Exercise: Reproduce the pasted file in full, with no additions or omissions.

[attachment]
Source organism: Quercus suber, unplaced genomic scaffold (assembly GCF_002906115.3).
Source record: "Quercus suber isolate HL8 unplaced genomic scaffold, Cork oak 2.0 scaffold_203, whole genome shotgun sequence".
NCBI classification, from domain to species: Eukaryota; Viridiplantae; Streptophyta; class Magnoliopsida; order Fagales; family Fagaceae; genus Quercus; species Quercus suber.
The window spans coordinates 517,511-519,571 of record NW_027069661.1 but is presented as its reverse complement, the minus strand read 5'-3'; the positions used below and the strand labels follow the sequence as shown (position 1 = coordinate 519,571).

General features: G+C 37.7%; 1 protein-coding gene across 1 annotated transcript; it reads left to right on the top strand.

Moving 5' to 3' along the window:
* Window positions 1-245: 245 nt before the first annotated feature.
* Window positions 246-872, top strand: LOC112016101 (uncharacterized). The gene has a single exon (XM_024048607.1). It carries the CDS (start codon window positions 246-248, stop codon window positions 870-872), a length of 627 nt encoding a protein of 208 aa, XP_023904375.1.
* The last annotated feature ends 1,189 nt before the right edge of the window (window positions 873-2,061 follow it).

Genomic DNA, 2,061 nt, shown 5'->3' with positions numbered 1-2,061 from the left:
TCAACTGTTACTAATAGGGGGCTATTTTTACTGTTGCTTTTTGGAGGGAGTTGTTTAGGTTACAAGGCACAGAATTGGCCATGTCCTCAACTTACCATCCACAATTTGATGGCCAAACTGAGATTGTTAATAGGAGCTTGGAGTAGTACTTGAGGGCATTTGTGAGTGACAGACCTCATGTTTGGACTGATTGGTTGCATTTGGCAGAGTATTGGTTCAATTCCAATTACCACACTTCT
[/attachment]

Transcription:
Source organism: Quercus suber, unplaced genomic scaffold (assembly GCF_002906115.3).
Source record: "Quercus suber isolate HL8 unplaced genomic scaffold, Cork oak 2.0 scaffold_203, whole genome shotgun sequence".
NCBI classification, from domain to species: Eukaryota; Viridiplantae; Streptophyta; class Magnoliopsida; order Fagales; family Fagaceae; genus Quercus; species Quercus suber.
The window spans coordinates 517,511-519,571 of record NW_027069661.1 but is presented as its reverse complement, the minus strand read 5'-3'; the positions used below and the strand labels follow the sequence as shown (position 1 = coordinate 519,571).

General features: G+C 37.7%; 1 protein-coding gene across 1 annotated transcript; it reads left to right on the top strand.

Moving 5' to 3' along the window:
* Window positions 1-245: 245 nt before the first annotated feature.
* Window positions 246-872, top strand: LOC112016101 (uncharacterized). The gene has a single exon (XM_024048607.1). It carries the CDS (start codon window positions 246-248, stop codon window positions 870-872), a length of 627 nt encoding a protein of 208 aa, XP_023904375.1.
* The last annotated feature ends 1,189 nt before the right edge of the window (window positions 873-2,061 follow it).

Genomic DNA, 2,061 nt, shown 5'->3' with positions numbered 1-2,061 from the left:
TCAACTGTTACTAATAGGGGGCTATTTTTACTGTTGCTTTTTGGAGGGAGTTGTTTAGGTTACAAGGCACAGAATTGGCCATGTCCTCAACTTACCATCCACAATTTGATGGCCAAACTGAGATTGTTAATAGGAGCTTGGAGTAGTACTTGAGGGCATTTGTGAGTGACAGACCTCATGTTTGGACTGATTGGTTGCATTTGGCAGAGTATTGGTTCAATTCCAATTACCACACTTCT